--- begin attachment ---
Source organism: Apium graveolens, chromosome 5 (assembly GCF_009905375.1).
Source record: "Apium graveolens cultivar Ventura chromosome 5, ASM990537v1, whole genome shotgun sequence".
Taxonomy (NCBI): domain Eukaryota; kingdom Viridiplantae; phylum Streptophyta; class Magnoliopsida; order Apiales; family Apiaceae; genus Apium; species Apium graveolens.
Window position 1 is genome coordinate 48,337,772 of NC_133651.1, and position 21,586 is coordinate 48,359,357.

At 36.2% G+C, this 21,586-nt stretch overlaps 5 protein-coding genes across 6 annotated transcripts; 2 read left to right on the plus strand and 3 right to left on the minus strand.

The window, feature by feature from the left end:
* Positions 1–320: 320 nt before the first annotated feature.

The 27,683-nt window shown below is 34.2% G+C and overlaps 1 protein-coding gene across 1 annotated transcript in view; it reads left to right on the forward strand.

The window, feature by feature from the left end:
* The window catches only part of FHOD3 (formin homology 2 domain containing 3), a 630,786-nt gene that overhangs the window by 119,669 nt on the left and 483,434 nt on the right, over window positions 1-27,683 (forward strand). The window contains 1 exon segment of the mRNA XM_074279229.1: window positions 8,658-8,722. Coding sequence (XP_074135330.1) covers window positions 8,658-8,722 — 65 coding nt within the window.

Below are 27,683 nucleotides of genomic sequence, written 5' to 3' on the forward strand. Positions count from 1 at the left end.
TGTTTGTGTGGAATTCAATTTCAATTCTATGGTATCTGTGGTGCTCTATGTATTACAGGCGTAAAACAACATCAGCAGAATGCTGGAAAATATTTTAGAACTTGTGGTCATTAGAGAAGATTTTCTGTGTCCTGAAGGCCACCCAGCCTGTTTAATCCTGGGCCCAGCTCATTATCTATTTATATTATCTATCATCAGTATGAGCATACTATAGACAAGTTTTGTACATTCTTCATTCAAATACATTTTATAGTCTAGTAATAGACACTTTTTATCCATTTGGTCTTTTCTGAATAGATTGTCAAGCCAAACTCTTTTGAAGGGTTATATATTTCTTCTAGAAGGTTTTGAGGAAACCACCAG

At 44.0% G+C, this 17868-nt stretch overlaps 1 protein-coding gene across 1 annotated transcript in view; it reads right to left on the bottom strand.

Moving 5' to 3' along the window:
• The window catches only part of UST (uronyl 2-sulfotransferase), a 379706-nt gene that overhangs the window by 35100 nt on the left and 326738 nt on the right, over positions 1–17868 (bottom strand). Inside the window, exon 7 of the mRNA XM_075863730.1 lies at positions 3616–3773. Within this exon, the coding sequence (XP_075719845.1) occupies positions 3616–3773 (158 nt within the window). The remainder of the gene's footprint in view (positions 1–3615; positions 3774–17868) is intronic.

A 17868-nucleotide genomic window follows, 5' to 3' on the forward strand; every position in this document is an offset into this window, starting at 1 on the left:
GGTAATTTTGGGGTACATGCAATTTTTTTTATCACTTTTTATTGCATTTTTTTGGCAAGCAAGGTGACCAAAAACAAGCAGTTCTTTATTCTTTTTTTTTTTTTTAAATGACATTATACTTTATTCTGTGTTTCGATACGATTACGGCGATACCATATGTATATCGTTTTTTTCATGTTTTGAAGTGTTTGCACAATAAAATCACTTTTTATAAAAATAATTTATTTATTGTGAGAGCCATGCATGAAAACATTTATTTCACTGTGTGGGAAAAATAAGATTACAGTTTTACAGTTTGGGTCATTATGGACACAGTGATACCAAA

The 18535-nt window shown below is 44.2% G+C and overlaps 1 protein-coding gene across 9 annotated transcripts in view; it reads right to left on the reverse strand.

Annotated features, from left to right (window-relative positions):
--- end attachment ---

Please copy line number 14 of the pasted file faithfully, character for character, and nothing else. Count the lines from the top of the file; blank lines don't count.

Moving 5' to 3' along the window: